Dr. Sarah Blackstone
Sarah W. Blackstone is a past President and Fellow of the International Society for Augmentative and Alternative Communication and a founder of USSAAC. She currently serves on the Advisory Council for the National Institute of Deafness and Other Communication Disorders at the National Institutes of Health. She is a member of the Board at The Bridge School, the Central Coast Children’s Foundation and the Community Emergency Response Volunteers of the Monterey Peninsula. Employment history includes Augmentative Communication Inc., the Rehabilitation Engineering Research Center (RERC) on Communication Enhancement, Kennedy Institute and Johns Hopkins Department of Rehab Medicine, Berkeley Unified School District and the American Speech-Language Hearing Association. Publications include Social Networks: A Communication Inventory for Individuals with Complex Communication Needs and their Communication Partners (2012); Patient Provider Communication Roles for Speech-Language Pathologists and Other Health Care Professionals (2015), chapters and peer-reviewed articles. Blackstone’s current professional interests include: addressing the needs of children with cortical visual impairment who require AAC, the development of emotional competencies in children who rely on AAC and ensuring that people with disabilities are not forgotten before, during and after natural or man-made disasters.
Amanda Eiser Hess
Amanda is a speech-language pathologist at the Bridge School, where she specializes in augmentative and alternative communication (AAC). Her expertise includes working collaboratively with her team to figure out how our preschool and kindergarten students communicate at present and how to best support their communication in the future. She is also interested in the areas of social emotional wellness and vocabulary development for AAC users. Amanda received her BA degree in Speech-Language-Hearing Science from Temple University and MS degree in Speech-Language Pathology from the University of Arizona.
Lynn Elko, MA
Lynn is first and foremost a Mom. Her daughter Emma, now 20, is an AAC user and power chair driver with an ultra-rare neurodevelopmental genetic disorder (hnrnph2). Emma’s CVI needs were not addressed until age 15 when the Elkos first met Dr. Christine Roman. Witnessing how profoundly CVI impacts everything in a child’s world, Lynn began adapting an AAC system to meet Emma’s CVI Range score (5++, 5.25). It was only then, with CVI specific AAC adaptations based on the work of Dr. Christine Roman, that Emma became more than just a body-based communicator.
Collaborating with Dr. Krista Wilkinson, Tara McCarty, doctoral candidate, Dr. Dawn Sowers, Dr. Christine Roman and Dr. Sarah Blackstone, Lynn and Emma are co-authors of a manuscript under review entitled “An evidence-based approach to AAC design for individuals with Cortical Visual Impairment.” This manuscript ties the unique adaptations of Emma’s AAC to current evidence-based practices. It is Lynn’s sincere hope this collaboration helps those in the field replicate the success Emma has experienced with her adapted system with other individuals with CVI who require AAC.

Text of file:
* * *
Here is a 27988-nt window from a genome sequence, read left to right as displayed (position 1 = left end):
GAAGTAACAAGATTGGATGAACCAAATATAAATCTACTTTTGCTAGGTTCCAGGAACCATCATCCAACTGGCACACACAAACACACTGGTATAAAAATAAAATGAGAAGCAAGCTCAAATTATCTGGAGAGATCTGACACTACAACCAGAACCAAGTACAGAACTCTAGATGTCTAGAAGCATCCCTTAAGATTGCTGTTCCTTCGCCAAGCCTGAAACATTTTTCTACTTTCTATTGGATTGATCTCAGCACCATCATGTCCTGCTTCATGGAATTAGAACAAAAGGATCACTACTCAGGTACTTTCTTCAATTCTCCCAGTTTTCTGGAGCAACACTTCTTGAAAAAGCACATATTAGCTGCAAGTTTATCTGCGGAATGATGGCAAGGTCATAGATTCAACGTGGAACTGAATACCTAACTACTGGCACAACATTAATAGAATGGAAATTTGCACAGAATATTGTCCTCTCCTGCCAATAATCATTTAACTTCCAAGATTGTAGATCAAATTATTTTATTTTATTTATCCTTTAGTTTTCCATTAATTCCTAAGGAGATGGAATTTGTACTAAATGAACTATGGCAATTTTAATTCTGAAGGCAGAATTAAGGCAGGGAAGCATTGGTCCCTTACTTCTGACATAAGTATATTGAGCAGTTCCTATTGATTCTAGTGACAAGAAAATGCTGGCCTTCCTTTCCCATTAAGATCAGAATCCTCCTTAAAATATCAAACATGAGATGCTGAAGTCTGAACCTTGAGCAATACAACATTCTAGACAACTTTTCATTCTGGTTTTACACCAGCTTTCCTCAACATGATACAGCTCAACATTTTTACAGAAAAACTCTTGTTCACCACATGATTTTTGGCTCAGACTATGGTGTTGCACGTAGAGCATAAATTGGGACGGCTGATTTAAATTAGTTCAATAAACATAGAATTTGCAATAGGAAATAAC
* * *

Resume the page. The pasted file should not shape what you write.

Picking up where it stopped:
Seeing how much Emma’s life and her use of vision (current CVI Range score of 9+, 8.75) changed after implementing intentional, strategic CVI adaptations and interventions, Lynn became a fierce advocate for children with CVI and supporting their needs. She was honored, along with two other CVI Moms, with the Hall of Fame award in 2019 from the Pediatric Cortical Visual Impairment Society for spearheading the development of the PCVIS.vision website. You can keep up with Lynn and Emma, and see more of Emma’s system at www.seeCVIspeakAAC.com (@seeCVIspeakAAC).
Dr. Johanna Geytenbeek
Johanna Geytenbeek is a Speech language Pathologist with over 30 years of clinical and research experience. She is specialized in treatment of eating, drinking, speech, language & communication problems in children and (young) adults with Cerebral Palsy (CP). Her PhD involved developing and validating an innovative instrument to investigate spoken language comprehension in children with complex communication needs (CCN). This instrument, the Computer-Based instrument for Low motor Language Testing (C-BiLLT) was originally developed for Dutch speaking children with CP but has since its release in the Netherlands been adapted and translated in many other languages. This instrument is the first standardised test to reliably measure spoken language comprehension in children with severe CP. Johanna won the Rehabilitation prize 2015 for most innovative idea and development in the field of paediatric rehabilitation. Combined with her work as a SLP, she currently holds the position of senior researcher at the Amsterdam University Medical Centers. She co-led the translation and validation of the Dutch version of the Communication Function Classification System (CFCS) and Viking Speech Scale (VSS) and has expanded her research in CP with; research on how functional communication and spoken language comprehension furthers our understanding of communication disorders within cerebral palsy; explore methods to make existing Patient Reported Outcome Measures (PROMs) available and meet the needs of persons with CCN and use of the C-BiLLT in children with other diagnosis such as Rett & Angelman syndrome. She is also project leader for the implementation and validation of the C-BiLLT worldwide and chair of the Stichting C-BiLLT foundation.